May 2015 (but still relevant!)
From the article: “Eighty percent of U.S. adults search for health information online. More importantly, 44 percent of those searches are from potential patients seeking treatment from a healthcare provider. Since most clicks occur within the first three search engine listings, if your website isn’t ranked in the top three or at least on the first page then you might as well not exist.”
Takeaway: Medical practices are late to the inbound marketing party, but that’s okay. That means there’s still good positioning to be done online for freestanding sleep clinics looking to capture local or regional attention (as well as new patients).
Disclosure: The author of “While You Were Sleeping” works in inbound medical marketing.
“How Will Telemedicine Change How Sleep Disorders are Treated?”
Sleep Better, Live Better (blog)
August 2, 2016
From the article: “Is telemedicine the future of sleep medicine? Possibly. In underserved and rural areas of the country, where access to a sleep specialist is limited, telemedicine can bridge the gap. Technology is available today that allows for effective video communication even in areas with low internet speeds.”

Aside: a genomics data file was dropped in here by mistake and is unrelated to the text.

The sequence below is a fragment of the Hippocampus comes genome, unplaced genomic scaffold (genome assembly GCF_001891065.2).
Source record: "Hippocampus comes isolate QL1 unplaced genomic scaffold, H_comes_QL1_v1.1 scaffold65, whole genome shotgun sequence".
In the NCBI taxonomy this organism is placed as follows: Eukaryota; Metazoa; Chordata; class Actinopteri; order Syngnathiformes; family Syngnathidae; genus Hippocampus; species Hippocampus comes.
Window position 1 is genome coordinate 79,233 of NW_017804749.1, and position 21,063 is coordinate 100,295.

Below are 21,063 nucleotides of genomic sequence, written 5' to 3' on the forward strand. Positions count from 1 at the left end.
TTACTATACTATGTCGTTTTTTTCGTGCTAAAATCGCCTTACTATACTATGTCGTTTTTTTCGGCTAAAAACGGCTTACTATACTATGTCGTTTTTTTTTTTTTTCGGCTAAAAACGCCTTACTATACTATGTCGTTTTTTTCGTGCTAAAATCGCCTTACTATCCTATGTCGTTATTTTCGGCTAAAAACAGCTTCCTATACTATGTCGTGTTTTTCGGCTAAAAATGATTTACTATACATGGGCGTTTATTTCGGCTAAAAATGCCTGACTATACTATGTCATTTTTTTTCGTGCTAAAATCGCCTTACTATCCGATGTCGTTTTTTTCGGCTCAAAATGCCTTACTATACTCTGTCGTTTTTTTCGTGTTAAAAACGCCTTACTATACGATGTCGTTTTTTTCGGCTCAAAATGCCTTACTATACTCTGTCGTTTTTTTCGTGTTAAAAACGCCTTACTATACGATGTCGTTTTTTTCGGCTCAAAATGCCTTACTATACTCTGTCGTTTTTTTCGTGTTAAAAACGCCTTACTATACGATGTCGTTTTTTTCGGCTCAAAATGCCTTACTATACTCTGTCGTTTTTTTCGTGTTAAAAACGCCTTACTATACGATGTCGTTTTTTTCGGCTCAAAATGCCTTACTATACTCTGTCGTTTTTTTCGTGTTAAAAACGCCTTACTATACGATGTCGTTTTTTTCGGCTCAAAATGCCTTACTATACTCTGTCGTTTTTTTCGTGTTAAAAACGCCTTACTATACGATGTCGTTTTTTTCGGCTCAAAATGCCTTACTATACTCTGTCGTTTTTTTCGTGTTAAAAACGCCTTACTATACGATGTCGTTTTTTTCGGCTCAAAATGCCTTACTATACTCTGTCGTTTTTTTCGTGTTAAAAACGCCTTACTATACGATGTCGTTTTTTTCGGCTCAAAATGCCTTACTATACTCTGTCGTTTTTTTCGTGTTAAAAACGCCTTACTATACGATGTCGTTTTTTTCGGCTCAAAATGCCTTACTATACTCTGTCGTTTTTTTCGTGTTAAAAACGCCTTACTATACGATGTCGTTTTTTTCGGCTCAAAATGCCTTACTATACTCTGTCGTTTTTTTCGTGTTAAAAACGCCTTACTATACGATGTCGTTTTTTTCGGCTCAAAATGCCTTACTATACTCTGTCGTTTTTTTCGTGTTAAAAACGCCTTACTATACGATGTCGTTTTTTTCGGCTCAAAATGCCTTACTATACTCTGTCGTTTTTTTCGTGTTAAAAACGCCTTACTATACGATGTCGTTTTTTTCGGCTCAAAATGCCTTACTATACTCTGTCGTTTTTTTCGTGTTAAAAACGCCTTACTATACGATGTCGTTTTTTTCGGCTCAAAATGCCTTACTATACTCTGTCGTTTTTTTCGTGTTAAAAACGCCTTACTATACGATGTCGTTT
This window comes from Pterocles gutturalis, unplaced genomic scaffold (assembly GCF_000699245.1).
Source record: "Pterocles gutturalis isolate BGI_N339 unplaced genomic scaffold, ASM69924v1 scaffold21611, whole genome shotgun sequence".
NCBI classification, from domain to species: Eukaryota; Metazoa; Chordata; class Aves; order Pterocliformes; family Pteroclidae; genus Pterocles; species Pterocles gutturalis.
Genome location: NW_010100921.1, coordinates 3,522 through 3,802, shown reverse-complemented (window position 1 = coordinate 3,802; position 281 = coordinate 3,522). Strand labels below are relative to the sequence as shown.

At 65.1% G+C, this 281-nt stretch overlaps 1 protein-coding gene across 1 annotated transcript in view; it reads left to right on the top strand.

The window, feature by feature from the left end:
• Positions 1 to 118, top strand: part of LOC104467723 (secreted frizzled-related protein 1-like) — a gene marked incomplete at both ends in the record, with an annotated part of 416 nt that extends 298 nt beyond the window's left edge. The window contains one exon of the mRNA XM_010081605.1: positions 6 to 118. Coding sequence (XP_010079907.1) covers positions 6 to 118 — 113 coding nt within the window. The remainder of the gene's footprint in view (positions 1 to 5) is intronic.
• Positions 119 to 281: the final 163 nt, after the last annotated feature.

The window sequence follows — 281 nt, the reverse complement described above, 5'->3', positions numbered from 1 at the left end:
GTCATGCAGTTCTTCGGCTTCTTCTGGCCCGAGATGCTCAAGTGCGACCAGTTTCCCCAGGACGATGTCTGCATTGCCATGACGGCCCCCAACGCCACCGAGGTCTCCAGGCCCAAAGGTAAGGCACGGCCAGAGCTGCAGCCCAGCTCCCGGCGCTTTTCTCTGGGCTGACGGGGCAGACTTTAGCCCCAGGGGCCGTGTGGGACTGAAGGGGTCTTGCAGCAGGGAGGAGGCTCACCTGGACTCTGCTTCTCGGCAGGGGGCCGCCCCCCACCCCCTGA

Takeaway: If you consider how people who live in rural areas are, statistically, underserved across the board in terms of healthcare, it makes sense that we reach out to them in this way. The technology is there, we just need to make it work.
“Can Melatonin Really Help You Sleep Better?”
Cleveland Clinic Health Essentials
August 2, 2016
From the article: “ ‘For melatonin to be helpful, it’s important to tailor your dose, method and time of day to your specific sleep problem. ‘Taking it at the wrong time of day may actually make your sleep disorder worse,’ ” warns [sleep specialist Michelle] Drerup, MD.”
Takeaway: Do you ask your patients if they are taking melatonin? It’s important to note this information in their charts. How much? When? With what frequency? Also, remember, as sleep technologists, it is outside our scope of practice to administer medications (or substances) of any kind.